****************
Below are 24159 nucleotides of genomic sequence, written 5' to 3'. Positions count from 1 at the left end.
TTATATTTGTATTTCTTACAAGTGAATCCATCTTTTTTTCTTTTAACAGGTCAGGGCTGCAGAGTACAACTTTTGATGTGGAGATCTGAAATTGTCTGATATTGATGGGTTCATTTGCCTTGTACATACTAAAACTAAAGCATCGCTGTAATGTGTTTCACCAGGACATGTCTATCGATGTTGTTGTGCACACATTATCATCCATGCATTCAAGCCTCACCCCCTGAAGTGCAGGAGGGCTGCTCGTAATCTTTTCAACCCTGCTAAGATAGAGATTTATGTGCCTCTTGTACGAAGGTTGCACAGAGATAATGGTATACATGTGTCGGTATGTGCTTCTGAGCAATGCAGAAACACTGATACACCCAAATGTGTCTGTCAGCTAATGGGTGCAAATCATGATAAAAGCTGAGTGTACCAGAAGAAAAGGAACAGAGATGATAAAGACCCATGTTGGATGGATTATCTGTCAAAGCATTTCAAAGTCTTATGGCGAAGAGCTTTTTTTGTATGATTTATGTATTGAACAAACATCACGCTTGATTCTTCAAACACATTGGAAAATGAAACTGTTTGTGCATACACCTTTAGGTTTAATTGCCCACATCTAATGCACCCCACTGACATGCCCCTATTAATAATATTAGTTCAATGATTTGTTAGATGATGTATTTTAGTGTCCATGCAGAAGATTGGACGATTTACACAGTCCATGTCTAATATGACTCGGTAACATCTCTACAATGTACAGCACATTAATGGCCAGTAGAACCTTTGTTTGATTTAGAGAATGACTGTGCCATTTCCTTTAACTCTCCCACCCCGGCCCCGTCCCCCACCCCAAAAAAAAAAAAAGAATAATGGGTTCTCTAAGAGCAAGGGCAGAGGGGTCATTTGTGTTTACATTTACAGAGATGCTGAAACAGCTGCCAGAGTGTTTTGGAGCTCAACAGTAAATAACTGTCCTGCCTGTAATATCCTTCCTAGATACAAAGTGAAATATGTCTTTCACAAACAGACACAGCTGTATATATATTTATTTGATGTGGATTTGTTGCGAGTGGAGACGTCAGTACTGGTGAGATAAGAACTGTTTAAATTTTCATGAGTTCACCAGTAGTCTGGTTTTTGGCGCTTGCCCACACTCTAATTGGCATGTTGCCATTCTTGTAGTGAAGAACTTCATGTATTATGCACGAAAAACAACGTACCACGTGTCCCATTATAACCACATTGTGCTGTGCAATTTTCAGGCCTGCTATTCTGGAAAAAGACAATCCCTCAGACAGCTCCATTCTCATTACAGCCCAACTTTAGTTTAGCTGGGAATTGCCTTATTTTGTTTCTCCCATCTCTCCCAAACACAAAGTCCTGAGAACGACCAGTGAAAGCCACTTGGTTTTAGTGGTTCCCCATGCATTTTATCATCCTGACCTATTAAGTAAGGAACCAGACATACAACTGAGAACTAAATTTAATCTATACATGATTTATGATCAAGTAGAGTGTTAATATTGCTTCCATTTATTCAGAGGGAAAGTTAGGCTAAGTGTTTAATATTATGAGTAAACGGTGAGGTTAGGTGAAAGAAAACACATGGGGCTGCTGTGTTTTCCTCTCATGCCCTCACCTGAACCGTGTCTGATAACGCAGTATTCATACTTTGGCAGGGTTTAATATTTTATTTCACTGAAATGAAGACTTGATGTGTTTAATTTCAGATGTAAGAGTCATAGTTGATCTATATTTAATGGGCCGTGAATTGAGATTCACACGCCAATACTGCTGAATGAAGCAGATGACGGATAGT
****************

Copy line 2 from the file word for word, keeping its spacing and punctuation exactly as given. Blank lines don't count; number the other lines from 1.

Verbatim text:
TTATATTTGTATTTCTTACAAGTGAATCCATCTTTTTTTCTTTTAACAGGTCAGGGCTGCAGAGTACAACTTTTGATGTGGAGATCTGAAATTGTCTGATATTGATGGGTTCATTTGCCTTGTACATACTAAAACTAAAGCATCGCTGTAATGTGTTTCACCAGGACATGTCTATCGATGTTGTTGTGCACACATTATCATCCATGCATTCAAGCCTCACCCCCTGAAGTGCAGGAGGGCTGCTCGTAATCTTTTCAACCCTGCTAAGATAGAGATTTATGTGCCTCTTGTACGAAGGTTGCACAGAGATAATGGTATACATGTGTCGGTATGTGCTTCTGAGCAATGCAGAAACACTGATACACCCAAATGTGTCTGTCAGCTAATGGGTGCAAATCATGATAAAAGCTGAGTGTACCAGAAGAAAAGGAACAGAGATGATAAAGACCCATGTTGGATGGATTATCTGTCAAAGCATTTCAAAGTCTTATGGCGAAGAGCTTTTTTTGTATGATTTATGTATTGAACAAACATCACGCTTGATTCTTCAAACACATTGGAAAATGAAACTGTTTGTGCATACACCTTTAGGTTTAATTGCCCACATCTAATGCACCCCACTGACATGCCCCTATTAATAATATTAGTTCAATGATTTGTTAGATGATGTATTTTAGTGTCCATGCAGAAGATTGGACGATTTACACAGTCCATGTCTAATATGACTCGGTAACATCTCTACAATGTACAGCACATTAATGGCCAGTAGAACCTTTGTTTGATTTAGAGAATGACTGTGCCATTTCCTTTAACTCTCCCACCCCGGCCCCGTCCCCCACCCCAAAAAAAAAAAAAGAATAATGGGTTCTCTAAGAGCAAGGGCAGAGGGGTCATTTGTGTTTACATTTACAGAGATGCTGAAACAGCTGCCAGAGTGTTTTGGAGCTCAACAGTAAATAACTGTCCTGCCTGTAATATCCTTCCTAGATACAAAGTGAAATATGTCTTTCACAAACAGACACAGCTGTATATATATTTATTTGATGTGGATTTGTTGCGAGTGGAGACGTCAGTACTGGTGAGATAAGAACTGTTTAAATTTTCATGAGTTCACCAGTAGTCTGGTTTTTGGCGCTTGCCCACACTCTAATTGGCATGTTGCCATTCTTGTAGTGAAGAACTTCATGTATTATGCACGAAAAACAACGTACCACGTGTCCCATTATAACCACATTGTGCTGTGCAATTTTCAGGCCTGCTATTCTGGAAAAAGACAATCCCTCAGACAGCTCCATTCTCATTACAGCCCAACTTTAGTTTAGCTGGGAATTGCCTTATTTTGTTTCTCCCATCTCTCCCAAACACAAAGTCCTGAGAACGACCAGTGAAAGCCACTTGGTTTTAGTGGTTCCCCATGCATTTTATCATCCTGACCTATTAAGTAAGGAACCAGACATACAACTGAGAACTAAATTTAATCTATACATGATTTATGATCAAGTAGAGTGTTAATATTGCTTCCATTTATTCAGAGGGAAAGTTAGGCTAAGTGTTTAATATTATGAGTAAACGGTGAGGTTAGGTGAAAGAAAACACATGGGGCTGCTGTGTTTTCCTCTCATGCCCTCACCTGAACCGTGTCTGATAACGCAGTATTCATACTTTGGCAGGGTTTAATATTTTATTTCACTGAAATGAAGACTTGATGTGTTTAATTTCAGATGTAAGAGTCATAGTTGATCTATATTTAATGGGCCGTGAATTGAGATTCACACGCCAATACTGCTGAATGAAGCAGATGACGGATAGT